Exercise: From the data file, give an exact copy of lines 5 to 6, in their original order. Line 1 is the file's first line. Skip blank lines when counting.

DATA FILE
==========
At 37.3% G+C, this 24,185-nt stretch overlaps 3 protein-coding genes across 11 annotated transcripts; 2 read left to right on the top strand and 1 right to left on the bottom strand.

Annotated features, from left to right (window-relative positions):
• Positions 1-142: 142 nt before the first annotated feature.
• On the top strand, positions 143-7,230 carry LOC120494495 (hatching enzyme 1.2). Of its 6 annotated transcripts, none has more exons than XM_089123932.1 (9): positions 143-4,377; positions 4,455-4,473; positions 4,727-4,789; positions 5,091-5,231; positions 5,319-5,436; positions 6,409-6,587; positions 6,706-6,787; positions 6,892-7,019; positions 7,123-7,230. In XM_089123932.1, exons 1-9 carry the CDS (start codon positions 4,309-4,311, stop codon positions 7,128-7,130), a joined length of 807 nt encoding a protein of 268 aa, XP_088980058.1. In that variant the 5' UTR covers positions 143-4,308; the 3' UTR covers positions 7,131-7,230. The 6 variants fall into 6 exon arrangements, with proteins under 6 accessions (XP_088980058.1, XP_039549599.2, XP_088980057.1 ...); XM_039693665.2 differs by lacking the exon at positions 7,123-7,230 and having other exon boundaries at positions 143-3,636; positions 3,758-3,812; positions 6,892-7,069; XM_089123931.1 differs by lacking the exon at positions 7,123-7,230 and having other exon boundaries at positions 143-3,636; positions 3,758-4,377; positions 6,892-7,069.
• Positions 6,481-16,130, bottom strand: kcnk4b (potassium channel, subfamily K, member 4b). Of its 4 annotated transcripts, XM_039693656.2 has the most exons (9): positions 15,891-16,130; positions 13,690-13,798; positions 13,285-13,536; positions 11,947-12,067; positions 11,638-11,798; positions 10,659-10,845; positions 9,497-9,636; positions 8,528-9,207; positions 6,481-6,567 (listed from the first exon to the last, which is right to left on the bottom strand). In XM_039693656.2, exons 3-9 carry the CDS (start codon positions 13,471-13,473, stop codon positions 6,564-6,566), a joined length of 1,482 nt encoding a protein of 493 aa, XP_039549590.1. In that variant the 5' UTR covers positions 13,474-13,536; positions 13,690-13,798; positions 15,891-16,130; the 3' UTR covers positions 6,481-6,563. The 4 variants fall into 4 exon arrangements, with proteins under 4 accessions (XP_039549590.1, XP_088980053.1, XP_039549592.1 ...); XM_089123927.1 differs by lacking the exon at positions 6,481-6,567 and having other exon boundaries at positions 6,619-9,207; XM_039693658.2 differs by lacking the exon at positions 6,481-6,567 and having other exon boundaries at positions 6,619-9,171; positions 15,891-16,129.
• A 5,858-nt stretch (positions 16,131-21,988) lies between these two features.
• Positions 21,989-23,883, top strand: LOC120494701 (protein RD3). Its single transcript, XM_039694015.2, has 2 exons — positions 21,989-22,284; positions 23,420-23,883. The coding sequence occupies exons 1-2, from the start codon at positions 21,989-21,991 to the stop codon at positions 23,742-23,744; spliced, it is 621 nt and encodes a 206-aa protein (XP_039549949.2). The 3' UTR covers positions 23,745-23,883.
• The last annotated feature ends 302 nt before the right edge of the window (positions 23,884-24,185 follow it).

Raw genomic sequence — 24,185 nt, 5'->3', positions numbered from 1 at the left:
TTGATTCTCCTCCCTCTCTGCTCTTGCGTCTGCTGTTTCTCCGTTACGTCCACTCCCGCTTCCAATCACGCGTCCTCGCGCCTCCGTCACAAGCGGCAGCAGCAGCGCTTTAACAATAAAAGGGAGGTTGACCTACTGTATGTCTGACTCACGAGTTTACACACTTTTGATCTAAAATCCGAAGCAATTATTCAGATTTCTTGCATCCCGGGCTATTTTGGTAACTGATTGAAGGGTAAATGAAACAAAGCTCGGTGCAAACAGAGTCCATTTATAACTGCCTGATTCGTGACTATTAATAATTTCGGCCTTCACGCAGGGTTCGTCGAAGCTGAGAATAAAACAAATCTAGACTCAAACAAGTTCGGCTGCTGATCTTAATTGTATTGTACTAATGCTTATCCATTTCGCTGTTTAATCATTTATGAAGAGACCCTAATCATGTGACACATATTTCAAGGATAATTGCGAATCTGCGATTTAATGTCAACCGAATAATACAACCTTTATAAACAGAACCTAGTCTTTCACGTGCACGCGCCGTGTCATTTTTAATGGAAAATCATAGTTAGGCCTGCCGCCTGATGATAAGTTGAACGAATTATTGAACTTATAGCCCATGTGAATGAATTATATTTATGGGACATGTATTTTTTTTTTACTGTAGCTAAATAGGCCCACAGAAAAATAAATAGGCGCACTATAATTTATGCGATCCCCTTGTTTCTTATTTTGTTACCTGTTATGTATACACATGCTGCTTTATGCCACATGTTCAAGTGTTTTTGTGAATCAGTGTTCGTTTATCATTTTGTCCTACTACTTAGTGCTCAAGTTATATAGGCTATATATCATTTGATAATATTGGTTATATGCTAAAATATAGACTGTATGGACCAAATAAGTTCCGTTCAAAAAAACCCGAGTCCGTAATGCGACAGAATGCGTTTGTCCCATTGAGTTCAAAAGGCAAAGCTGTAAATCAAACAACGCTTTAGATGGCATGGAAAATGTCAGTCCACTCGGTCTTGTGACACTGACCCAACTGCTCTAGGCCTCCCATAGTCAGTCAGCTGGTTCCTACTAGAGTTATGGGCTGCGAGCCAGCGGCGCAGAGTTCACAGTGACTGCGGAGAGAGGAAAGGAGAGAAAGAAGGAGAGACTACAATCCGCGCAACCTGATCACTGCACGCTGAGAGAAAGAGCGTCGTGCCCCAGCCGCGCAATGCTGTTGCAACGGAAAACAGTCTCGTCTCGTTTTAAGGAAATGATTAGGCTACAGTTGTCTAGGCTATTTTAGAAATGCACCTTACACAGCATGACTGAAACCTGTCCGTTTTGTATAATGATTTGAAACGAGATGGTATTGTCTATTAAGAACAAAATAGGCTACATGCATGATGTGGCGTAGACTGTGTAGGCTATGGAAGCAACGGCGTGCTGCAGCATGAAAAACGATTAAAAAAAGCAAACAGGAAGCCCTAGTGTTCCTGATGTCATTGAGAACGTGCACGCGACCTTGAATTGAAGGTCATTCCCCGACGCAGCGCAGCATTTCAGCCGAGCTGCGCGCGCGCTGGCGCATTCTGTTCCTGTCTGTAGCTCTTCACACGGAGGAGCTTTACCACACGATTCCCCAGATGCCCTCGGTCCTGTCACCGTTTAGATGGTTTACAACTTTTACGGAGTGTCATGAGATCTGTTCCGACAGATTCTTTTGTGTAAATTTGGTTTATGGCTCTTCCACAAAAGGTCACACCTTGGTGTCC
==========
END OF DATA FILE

• Positions 6,481-16,130, bottom strand: kcnk4b (potassium channel, subfamily K, member 4b). Of its 4 annotated transcripts, XM_039693656.2 has the most exons (9): positions 15,891-16,130; positions 13,690-13,798; positions 13,285-13,536; positions 11,947-12,067; positions 11,638-11,798; positions 10,659-10,845; positions 9,497-9,636; positions 8,528-9,207; positions 6,481-6,567 (listed from the first exon to the last, which is right to left on the bottom strand). In XM_039693656.2, exons 3-9 carry the CDS (start codon positions 13,471-13,473, stop codon positions 6,564-6,566), a joined length of 1,482 nt encoding a protein of 493 aa, XP_039549590.1. In that variant the 5' UTR covers positions 13,474-13,536; positions 13,690-13,798; positions 15,891-16,130; the 3' UTR covers positions 6,481-6,563. The 4 variants fall into 4 exon arrangements, with proteins under 4 accessions (XP_039549590.1, XP_088980053.1, XP_039549592.1 ...); XM_089123927.1 differs by lacking the exon at positions 6,481-6,567 and having other exon boundaries at positions 6,619-9,207; XM_039693658.2 differs by lacking the exon at positions 6,481-6,567 and having other exon boundaries at positions 6,619-9,171; positions 15,891-16,129.
• A 5,858-nt stretch (positions 16,131-21,988) lies between these two features.